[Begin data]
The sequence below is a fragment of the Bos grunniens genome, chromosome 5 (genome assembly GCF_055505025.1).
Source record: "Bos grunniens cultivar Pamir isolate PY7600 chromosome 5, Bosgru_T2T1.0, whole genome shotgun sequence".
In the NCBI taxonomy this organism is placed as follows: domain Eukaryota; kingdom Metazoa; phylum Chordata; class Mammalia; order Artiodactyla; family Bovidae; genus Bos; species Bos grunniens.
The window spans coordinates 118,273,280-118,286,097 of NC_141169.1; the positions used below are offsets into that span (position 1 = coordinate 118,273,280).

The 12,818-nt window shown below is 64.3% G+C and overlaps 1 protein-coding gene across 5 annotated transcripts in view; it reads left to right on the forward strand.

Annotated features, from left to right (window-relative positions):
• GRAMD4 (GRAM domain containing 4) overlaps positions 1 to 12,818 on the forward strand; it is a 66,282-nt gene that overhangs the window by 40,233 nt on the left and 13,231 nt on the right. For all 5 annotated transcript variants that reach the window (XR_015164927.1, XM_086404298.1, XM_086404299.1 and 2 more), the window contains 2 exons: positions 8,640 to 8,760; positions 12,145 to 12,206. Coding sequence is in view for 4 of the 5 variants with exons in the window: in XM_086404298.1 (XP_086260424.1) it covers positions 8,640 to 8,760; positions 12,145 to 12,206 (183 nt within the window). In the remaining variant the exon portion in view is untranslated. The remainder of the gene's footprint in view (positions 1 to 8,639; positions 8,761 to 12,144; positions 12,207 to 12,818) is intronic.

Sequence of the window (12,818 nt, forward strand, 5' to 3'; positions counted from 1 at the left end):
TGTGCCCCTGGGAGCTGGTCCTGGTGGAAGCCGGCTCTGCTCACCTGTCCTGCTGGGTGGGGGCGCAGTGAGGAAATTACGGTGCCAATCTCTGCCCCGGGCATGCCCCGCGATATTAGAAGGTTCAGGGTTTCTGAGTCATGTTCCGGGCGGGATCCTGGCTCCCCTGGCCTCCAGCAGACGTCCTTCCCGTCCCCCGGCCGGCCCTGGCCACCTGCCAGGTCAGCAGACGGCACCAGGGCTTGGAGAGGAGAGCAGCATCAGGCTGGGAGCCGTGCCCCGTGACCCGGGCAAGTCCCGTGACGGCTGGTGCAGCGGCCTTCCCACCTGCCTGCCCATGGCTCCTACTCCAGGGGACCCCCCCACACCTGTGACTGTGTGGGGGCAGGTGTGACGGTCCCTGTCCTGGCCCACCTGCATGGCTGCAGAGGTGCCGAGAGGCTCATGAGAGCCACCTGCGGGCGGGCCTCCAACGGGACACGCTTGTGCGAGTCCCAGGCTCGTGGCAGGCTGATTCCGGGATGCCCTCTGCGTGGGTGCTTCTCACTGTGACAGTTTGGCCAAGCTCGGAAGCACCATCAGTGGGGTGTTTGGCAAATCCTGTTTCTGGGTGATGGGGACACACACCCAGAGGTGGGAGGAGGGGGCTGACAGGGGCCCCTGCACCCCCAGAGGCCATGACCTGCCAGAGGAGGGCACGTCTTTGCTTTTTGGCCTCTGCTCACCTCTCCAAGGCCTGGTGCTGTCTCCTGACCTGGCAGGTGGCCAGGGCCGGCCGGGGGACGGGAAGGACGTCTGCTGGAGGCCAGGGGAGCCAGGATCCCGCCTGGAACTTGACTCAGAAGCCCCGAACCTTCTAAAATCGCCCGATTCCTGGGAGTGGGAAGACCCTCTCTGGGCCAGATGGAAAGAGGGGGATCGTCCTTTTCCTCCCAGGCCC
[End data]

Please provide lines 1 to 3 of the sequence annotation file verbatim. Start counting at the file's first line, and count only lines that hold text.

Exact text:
The sequence below is a fragment of the Bos grunniens genome, chromosome 5 (genome assembly GCF_055505025.1).
Source record: "Bos grunniens cultivar Pamir isolate PY7600 chromosome 5, Bosgru_T2T1.0, whole genome shotgun sequence".
In the NCBI taxonomy this organism is placed as follows: domain Eukaryota; kingdom Metazoa; phylum Chordata; class Mammalia; order Artiodactyla; family Bovidae; genus Bos; species Bos grunniens.